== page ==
Why is Financial Literacy important to teach to our students? Whether you are teaching younger or older students, financial literacy is important because finances are part of our existence. Teaching is my second career, banking was my first. I worked in a financial institution for twenty years (the last 4-5 years during holidays and weekends). Starting as a teller, working many positions from accounting to investments and mortgages, I saw it all, and I mean, ALL. I’ve seen people in large debt and small debts, but I’ve been people with savings and big savings. One year I met a couple who purchased their house (and it wasn’t cheap) with cash!
Starting Students Off Right
There are so many directions that you can take financial literacy. At its roots, financial literacy is about developing life skills, managing money, understanding the value of money, etc. At grade one, we talk mainly about the value of money. I use a currency system in class and it does take a while for students to understand it. Teaching financial literacy once and done will not help many students.
Having a currency in class quickly tells me if students understand saving and spending. It reminds me of a video on children and delayed gratification. Have you seen videos on the marshmallow test? Check it out below:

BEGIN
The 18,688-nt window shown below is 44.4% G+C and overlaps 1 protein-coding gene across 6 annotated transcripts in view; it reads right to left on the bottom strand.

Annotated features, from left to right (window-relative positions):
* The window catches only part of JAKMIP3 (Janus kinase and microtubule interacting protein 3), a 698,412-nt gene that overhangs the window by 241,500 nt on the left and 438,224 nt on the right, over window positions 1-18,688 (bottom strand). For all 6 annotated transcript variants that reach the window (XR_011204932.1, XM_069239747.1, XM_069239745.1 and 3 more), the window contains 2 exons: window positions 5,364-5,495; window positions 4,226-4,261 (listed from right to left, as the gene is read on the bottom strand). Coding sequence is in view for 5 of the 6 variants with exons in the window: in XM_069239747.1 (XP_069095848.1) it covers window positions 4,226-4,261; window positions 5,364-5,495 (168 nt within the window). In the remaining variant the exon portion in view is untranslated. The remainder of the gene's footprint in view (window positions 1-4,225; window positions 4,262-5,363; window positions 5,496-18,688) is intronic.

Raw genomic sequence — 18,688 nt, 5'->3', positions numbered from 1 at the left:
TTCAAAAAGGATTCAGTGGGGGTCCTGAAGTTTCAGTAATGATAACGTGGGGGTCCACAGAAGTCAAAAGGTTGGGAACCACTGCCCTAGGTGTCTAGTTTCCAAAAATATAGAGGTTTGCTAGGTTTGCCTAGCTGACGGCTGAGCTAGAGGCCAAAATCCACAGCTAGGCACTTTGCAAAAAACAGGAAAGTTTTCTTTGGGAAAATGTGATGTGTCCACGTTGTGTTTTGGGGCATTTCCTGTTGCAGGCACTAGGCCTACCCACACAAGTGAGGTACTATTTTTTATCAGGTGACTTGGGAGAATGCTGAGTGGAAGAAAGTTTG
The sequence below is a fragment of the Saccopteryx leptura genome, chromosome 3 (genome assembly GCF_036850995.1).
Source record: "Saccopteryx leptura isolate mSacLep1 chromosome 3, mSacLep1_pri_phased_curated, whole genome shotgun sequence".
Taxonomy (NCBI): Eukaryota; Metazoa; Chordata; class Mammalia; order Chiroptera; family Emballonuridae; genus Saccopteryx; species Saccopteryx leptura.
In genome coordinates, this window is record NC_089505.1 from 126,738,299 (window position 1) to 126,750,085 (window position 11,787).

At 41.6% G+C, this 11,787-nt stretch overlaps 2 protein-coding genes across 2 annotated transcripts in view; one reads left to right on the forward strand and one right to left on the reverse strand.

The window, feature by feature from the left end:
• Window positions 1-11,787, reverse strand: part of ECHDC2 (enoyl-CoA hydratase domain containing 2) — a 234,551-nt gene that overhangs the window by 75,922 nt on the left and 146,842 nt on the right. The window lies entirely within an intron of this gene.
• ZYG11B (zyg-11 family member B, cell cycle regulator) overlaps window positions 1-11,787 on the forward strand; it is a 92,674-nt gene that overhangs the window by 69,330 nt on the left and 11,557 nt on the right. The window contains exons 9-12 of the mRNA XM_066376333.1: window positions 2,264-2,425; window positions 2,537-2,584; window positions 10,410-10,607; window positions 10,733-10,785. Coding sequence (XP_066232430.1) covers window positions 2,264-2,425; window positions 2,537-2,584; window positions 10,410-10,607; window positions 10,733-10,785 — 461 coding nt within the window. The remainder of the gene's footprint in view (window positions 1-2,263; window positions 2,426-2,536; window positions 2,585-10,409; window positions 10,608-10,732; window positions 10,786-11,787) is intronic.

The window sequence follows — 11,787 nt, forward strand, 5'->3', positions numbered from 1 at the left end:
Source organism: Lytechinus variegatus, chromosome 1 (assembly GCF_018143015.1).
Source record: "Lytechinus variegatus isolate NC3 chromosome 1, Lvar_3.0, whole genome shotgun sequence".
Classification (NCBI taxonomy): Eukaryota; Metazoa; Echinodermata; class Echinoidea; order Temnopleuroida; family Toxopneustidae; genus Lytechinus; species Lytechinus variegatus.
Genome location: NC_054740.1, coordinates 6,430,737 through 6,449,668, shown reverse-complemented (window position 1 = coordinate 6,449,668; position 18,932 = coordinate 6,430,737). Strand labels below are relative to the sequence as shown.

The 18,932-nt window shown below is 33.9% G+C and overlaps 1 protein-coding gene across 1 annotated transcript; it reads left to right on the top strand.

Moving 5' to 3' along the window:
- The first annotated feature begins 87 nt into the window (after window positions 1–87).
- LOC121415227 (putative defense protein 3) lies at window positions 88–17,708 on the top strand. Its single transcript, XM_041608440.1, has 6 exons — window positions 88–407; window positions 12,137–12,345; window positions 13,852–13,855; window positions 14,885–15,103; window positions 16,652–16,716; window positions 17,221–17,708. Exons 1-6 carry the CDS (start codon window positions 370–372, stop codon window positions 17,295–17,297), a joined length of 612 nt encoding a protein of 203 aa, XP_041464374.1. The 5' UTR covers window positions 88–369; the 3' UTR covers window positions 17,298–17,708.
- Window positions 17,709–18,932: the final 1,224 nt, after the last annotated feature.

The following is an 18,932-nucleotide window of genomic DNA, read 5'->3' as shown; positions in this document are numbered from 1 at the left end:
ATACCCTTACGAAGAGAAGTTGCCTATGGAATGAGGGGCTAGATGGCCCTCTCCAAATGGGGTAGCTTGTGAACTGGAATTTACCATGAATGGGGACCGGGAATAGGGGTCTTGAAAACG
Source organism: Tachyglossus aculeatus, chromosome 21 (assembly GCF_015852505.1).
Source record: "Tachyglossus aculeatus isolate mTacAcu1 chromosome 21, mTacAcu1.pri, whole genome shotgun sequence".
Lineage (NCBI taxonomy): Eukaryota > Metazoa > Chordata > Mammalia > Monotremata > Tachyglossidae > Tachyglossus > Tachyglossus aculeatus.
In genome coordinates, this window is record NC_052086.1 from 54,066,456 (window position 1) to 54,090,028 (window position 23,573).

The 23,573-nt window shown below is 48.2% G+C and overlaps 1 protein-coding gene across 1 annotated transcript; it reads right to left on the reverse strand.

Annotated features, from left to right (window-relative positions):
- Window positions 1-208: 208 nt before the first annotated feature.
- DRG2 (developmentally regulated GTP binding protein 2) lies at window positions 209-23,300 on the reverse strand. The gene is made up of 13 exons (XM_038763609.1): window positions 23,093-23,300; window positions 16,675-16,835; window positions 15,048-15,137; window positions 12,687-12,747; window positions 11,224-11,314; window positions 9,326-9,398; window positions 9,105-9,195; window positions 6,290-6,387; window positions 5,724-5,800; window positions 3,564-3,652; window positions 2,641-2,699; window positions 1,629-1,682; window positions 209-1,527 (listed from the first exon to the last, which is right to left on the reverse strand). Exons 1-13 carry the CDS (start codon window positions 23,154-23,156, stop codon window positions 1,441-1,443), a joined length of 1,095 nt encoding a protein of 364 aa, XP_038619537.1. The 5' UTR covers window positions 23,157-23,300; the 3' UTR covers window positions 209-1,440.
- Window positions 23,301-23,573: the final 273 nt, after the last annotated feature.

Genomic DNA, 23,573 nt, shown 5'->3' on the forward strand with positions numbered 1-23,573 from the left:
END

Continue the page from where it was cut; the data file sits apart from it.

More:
What Does the Marshmallow Test Have to Do With Finances?
Everything! There has been a lot of research on children and delayed gratification and their success in life. One component of financial literacy is not concept of budgeting and saving up for something. Most children in the younger grades won’t wait for the bigger prize in our Hoot Loot jar. They just want to spend their money. It’s very telling.
Find Ways to Incorporate Financial Literacy All Year
Consider creating an economy system in your class and utilize it all year. Seeing it through the seasons and there are special items is insightful.
This blog post is just one of a couple more posts on financial literacy. Teaching money and finances is worth talking about more than once a year.
A is for Accounting by Quan Jamison (Amazon). This is an A to Z on terminology surrounding finances.
Money Ninja by Mary Nhin (Amazon). It teaches children to be smart with their money, includes saving and donating.
Lemonade in Winter by Emily Jenkins (Amazon). Two children decide to sell lemonade in winter. Will they make money?
Do you have a favourite picture on money? I would love to hear about it. Please comment below!
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